Total Joint Replacement
Total joint replacement surgery, also known as arthroplasty is commonly performed. This procedure is performed to repair severe injuries or to replace joints containing widespread forms of Arthritis and other bone diseases. Joints that endure continual weight-bearing stress, particularly the hips and knees lose cartilage over time. Shoulder joints can develop particular forms of Arthritis that may require total joint replacement surgery to relieve unbearable pain. Hand and joints also endure daily stress that can damage cartilage and are particularly susceptible to bone diseases.
Cartilage in the joints naturally protects bones from rubbing together. When cartilage begins to deteriorate, bones begin to rub against each other while in motion, resulting in severe pain and swelling. This can limit motion in the joints, cause the bones to grind and create popping sensations.Total joint replacement surgery can alleviate these symptoms and drastically improve the patient’s daily quality of life.
An orthopaedic surgeon can determine if Arthroplasty is necessary. Patients should consider potential risks under the guidance of a qualified physician before making a decision about Joint ReplacementSurgery. The performance of a joint replacement depends on several factors and will vary with each individual.
Anterior Hip Replacement
In the interest of the best possible outcome, our orthopaedic surgeons use a fracture table when performing anterior hip replacements. This special table is designed to allow the surgeon to manipulate the position of the leg, exposing the hip joint in a way that allows for the smallest possible incision and no cutting of muscle tissue.
Once the patient has been properly anesthetized, the surgeon begins the anterior hip replacement, which is also known as a minimally invasive anterior hip replacement. This is because the initial incision is only four inches in length, and is located along the front of the thigh. This is drastically different from the posterior approach, in which the incision is located along the back of the leg.
Once the incision is made, the surgeon can access the hip joint by simply separating the underlying muscles. Because the anterior approach does not require cutting through any muscles, it leaves the patient in less pain after surgery, and may result in shortened recovery time.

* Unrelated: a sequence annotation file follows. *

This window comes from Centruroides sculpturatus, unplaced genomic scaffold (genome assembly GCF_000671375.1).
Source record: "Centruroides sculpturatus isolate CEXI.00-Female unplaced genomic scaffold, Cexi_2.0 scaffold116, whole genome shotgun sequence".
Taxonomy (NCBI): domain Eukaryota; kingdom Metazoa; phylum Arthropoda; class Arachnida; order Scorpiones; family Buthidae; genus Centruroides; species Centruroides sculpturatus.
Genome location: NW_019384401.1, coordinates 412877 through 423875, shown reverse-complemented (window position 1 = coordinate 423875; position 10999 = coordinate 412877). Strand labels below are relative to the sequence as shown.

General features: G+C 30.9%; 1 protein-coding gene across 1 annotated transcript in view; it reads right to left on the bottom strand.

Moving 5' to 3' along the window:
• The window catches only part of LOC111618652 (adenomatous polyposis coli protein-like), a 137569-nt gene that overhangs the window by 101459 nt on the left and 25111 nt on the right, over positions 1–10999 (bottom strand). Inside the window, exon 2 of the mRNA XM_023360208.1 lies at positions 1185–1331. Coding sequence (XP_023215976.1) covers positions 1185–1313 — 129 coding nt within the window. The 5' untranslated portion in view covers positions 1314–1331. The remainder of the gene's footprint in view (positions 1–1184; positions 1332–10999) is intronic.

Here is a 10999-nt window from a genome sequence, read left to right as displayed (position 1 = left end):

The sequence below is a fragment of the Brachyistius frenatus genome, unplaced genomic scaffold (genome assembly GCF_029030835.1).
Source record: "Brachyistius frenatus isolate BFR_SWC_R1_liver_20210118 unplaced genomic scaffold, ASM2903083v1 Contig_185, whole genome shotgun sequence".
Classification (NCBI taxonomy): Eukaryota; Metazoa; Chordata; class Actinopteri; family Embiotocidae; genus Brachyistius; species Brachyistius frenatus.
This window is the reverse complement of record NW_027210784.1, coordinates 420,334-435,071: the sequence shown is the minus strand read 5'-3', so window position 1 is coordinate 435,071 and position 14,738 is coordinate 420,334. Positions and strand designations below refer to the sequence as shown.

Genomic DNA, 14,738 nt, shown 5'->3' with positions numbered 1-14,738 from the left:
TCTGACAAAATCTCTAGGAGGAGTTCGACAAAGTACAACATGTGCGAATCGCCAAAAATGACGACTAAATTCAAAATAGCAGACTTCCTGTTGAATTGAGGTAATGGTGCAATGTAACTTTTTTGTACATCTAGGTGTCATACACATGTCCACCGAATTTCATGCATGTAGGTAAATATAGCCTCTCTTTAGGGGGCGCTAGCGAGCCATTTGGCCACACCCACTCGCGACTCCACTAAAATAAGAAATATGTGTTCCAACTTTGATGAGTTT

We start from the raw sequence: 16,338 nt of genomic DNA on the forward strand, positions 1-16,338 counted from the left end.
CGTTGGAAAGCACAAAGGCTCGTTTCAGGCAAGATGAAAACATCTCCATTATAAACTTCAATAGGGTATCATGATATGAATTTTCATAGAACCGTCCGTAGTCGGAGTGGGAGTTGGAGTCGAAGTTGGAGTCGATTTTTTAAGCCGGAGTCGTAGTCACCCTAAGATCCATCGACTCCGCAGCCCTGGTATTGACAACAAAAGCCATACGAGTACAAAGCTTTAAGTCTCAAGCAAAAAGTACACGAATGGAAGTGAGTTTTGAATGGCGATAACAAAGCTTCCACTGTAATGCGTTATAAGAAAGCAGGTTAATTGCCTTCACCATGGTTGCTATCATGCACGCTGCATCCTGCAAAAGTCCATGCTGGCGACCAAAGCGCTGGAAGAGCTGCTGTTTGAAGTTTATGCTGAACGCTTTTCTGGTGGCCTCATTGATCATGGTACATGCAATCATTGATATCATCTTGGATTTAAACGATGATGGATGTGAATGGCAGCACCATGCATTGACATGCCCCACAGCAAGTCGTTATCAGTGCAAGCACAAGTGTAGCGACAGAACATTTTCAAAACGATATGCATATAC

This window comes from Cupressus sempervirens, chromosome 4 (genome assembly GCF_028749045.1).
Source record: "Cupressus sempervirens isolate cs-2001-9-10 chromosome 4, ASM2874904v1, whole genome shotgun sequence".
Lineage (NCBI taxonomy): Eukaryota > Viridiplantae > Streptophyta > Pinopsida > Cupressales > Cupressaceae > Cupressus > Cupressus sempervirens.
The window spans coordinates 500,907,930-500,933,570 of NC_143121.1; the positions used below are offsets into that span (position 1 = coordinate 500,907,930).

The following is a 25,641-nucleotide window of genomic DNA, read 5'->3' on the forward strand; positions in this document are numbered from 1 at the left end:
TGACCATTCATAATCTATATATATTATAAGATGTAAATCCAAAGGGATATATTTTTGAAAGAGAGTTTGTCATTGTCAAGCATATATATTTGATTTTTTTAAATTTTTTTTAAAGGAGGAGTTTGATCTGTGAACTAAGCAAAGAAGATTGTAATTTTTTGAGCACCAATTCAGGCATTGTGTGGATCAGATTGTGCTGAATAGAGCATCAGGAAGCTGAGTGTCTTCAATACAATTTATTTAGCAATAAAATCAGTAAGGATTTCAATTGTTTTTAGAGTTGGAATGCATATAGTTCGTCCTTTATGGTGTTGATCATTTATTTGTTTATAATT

Once the hip joint is exposed, the surgeon can proceed with the surgery itself. The hip joint is a ball and socket joint, and the surgeon removes all damaged or arthritic cartilage from both the ball and the socket. Once this is done, both the ball and the socket are replaced with prosthetic components using precision techniques developed over many years. Your surgeon will use x-rays during the surgery to ensure total alignment between the components.
Once the prosthetic components have been successfully installed and the surgeon is satisfied with their placement, he closes the incision.
Anterior Hip Replacement Recovery
The anterior approach to hip replacement is also known as a tissue-sparing approach. This is because it cuts through the minimum amount of muscle and tissue in order to access the hip joint. Through this technique, the anterior approach seeks to help patients achieve full mobility and bear full weight immediately after surgery. This is a stark contrast to other approaches, which may require six to eight weeks of operating under strictly regulated activities.
Physical therapy is part of the recovery process. Your body will need to adjust to the hip implant, so physical therapists will prescribe exercises to promote mobility and hip function following the surgery. This physical therapy will be done in the clinic prior to your release, and will continue to take place once you go home.
Our team is committed to give total care during your recovery period; we are always striving to provide the best in anterior hip replacement that the area has available. In addition to follow-up appointments, our office is on call to answer any questions and concerns that may arise following surgery. We encourage our patients to call any time they have a question, and we will assist in any way we can.
While most patients are candidates for anterior hip replacement surgery, the final determination will be made after a thorough analysis by the surgeon. The initial consultation and examination will shed light on the exact issue as well as your individual anatomy. Please call us to find out more about how we provide among the best anterior hip replacement the area has to offer. Our staff will be happy to help with anything you need.
- Minimally invasive Hip and Knee Replacement
- Anterior Hip Replacement
- Out Patient Partial and Total Joint Replacements
- Frequently Treated Problems
- Hip, Knee and Shoulder Arthritis
Total Knee Replacement
Knee replacement surgery is most commonly performed to alleviate the debilitating pain and deformation caused by various forms of arthritis. Severe injuries to the ligaments, cartilage or the meniscus can also require total knee replacement surgery. The damaged areas of the knee joint are replaced by artificial components that optimize range of motion and renew proper use of the joint. The average recovery is approximately 6 weeks. However recovery time varies with each individual.
Total Shoulder Replacement
Shoulder replacement surgery is the third most common joint replacement procedure. When damage within the shoulder reaches advanced stages it can result in pain, weakness and limited use. Total shoulder replacement surgery may be the most viable option for patients who have reached these stages. Recovery time is more extensive for this procedure. Most patients have 50% motion in the new joint after 3 months. At approximately 6 months the average patient will regain most of their strength and motion as well as freedom from pain. Shoulder strength should be fully restored, one year after surgery.